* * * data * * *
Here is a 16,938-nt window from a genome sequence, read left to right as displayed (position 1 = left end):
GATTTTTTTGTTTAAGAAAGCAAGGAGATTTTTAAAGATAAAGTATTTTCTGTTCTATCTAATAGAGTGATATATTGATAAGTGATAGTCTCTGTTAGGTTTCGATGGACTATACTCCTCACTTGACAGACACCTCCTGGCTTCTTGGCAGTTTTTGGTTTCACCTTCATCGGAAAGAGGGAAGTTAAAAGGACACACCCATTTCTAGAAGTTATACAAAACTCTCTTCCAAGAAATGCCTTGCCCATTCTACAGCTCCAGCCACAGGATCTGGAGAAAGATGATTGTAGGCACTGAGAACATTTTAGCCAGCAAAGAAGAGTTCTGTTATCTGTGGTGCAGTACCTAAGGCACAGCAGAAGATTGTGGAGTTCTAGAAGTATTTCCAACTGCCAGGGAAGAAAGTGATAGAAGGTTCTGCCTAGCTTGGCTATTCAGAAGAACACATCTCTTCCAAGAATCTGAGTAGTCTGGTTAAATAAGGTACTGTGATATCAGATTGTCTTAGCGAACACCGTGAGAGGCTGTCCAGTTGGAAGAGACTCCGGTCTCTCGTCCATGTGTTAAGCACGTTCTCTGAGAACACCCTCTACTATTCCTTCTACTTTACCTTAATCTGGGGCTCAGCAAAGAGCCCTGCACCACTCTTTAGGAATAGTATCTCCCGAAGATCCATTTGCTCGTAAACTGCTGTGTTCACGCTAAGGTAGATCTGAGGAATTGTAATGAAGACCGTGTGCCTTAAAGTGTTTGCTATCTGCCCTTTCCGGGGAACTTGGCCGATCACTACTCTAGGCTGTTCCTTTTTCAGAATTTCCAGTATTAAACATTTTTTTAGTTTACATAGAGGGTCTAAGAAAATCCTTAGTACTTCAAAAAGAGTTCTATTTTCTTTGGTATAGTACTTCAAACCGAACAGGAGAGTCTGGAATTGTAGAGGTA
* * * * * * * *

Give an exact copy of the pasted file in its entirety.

Here is a 16,938-nt window from a genome sequence, read left to right as displayed (position 1 = left end):
GATTTTTTTGTTTAAGAAAGCAAGGAGATTTTTAAAGATAAAGTATTTTCTGTTCTATCTAATAGAGTGATATATTGATAAGTGATAGTCTCTGTTAGGTTTCGATGGACTATACTCCTCACTTGACAGACACCTCCTGGCTTCTTGGCAGTTTTTGGTTTCACCTTCATCGGAAAGAGGGAAGTTAAAAGGACACACCCATTTCTAGAAGTTATACAAAACTCTCTTCCAAGAAATGCCTTGCCCATTCTACAGCTCCAGCCACAGGATCTGGAGAAAGATGATTGTAGGCACTGAGAACATTTTAGCCAGCAAAGAAGAGTTCTGTTATCTGTGGTGCAGTACCTAAGGCACAGCAGAAGATTGTGGAGTTCTAGAAGTATTTCCAACTGCCAGGGAAGAAAGTGATAGAAGGTTCTGCCTAGCTTGGCTATTCAGAAGAACACATCTCTTCCAAGAATCTGAGTAGTCTGGTTAAATAAGGTACTGTGATATCAGATTGTCTTAGCGAACACCGTGAGAGGCTGTCCAGTTGGAAGAGACTCCGGTCTCTCGTCCATGTGTTAAGCACGTTCTCTGAGAACACCCTCTACTATTCCTTCTACTTTACCTTAATCTGGGGCTCAGCAAAGAGCCCTGCACCACTCTTTAGGAATAGTATCTCCCGAAGATCCATTTGCTCGTAAACTGCTGTGTTCACGCTAAGGTAGATCTGAGGAATTGTAATGAAGACCGTGTGCCTTAAAGTGTTTGCTATCTGCCCTTTCCGGGGAACTTGGCCGATCACTACTCTAGGCTGTTCCTTTTTCAGAATTTCCAGTATTAAACATTTTTTTAGTTTACATAGAGGGTCTAAGAAAATCCTTAGTACTTCAAAAAGAGTTCTATTTTCTTTGGTATAGTACTTCAAACCGAACAGGAGAGTCTGGAATTGTAGAGGTA